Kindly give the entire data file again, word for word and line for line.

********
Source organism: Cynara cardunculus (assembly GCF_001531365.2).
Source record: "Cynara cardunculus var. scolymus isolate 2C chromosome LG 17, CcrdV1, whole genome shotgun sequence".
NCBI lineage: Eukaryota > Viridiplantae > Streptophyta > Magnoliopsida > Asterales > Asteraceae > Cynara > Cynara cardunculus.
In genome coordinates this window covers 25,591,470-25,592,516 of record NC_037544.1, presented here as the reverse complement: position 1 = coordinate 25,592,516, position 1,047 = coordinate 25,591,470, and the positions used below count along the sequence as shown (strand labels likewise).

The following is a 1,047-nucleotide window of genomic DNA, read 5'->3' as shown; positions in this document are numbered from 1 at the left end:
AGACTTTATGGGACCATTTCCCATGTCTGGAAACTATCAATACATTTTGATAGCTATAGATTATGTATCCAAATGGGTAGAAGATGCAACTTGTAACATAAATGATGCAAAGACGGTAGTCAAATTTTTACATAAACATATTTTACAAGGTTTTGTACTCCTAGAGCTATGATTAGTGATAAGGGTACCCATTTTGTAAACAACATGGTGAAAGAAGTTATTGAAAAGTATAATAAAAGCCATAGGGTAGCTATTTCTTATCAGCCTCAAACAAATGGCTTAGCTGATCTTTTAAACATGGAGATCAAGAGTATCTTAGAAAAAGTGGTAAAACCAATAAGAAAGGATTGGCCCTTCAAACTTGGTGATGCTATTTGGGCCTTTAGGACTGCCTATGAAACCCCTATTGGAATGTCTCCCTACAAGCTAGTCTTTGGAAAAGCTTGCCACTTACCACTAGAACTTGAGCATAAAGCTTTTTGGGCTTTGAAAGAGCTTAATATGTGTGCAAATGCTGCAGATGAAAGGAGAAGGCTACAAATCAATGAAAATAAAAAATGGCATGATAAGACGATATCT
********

Source organism: Cynara cardunculus (assembly GCF_001531365.2).
Source record: "Cynara cardunculus var. scolymus isolate 2C chromosome LG 17, CcrdV1, whole genome shotgun sequence".
NCBI lineage: Eukaryota > Viridiplantae > Streptophyta > Magnoliopsida > Asterales > Asteraceae > Cynara > Cynara cardunculus.
In genome coordinates this window covers 25,591,470-25,592,516 of record NC_037544.1, presented here as the reverse complement: position 1 = coordinate 25,592,516, position 1,047 = coordinate 25,591,470, and the positions used below count along the sequence as shown (strand labels likewise).

The following is a 1,047-nucleotide window of genomic DNA, read 5'->3' as shown; positions in this document are numbered from 1 at the left end:
AGACTTTATGGGACCATTTCCCATGTCTGGAAACTATCAATACATTTTGATAGCTATAGATTATGTATCCAAATGGGTAGAAGATGCAACTTGTAACATAAATGATGCAAAGACGGTAGTCAAATTTTTACATAAACATATTTTACAAGGTTTTGTACTCCTAGAGCTATGATTAGTGATAAGGGTACCCATTTTGTAAACAACATGGTGAAAGAAGTTATTGAAAAGTATAATAAAAGCCATAGGGTAGCTATTTCTTATCAGCCTCAAACAAATGGCTTAGCTGATCTTTTAAACATGGAGATCAAGAGTATCTTAGAAAAAGTGGTAAAACCAATAAGAAAGGATTGGCCCTTCAAACTTGGTGATGCTATTTGGGCCTTTAGGACTGCCTATGAAACCCCTATTGGAATGTCTCCCTACAAGCTAGTCTTTGGAAAAGCTTGCCACTTACCACTAGAACTTGAGCATAAAGCTTTTTGGGCTTTGAAAGAGCTTAATATGTGTGCAAATGCTGCAGATGAAAGGAGAAGGCTACAAATCAATGAAAATAAAAAATGGCATGATAAGACGATATCT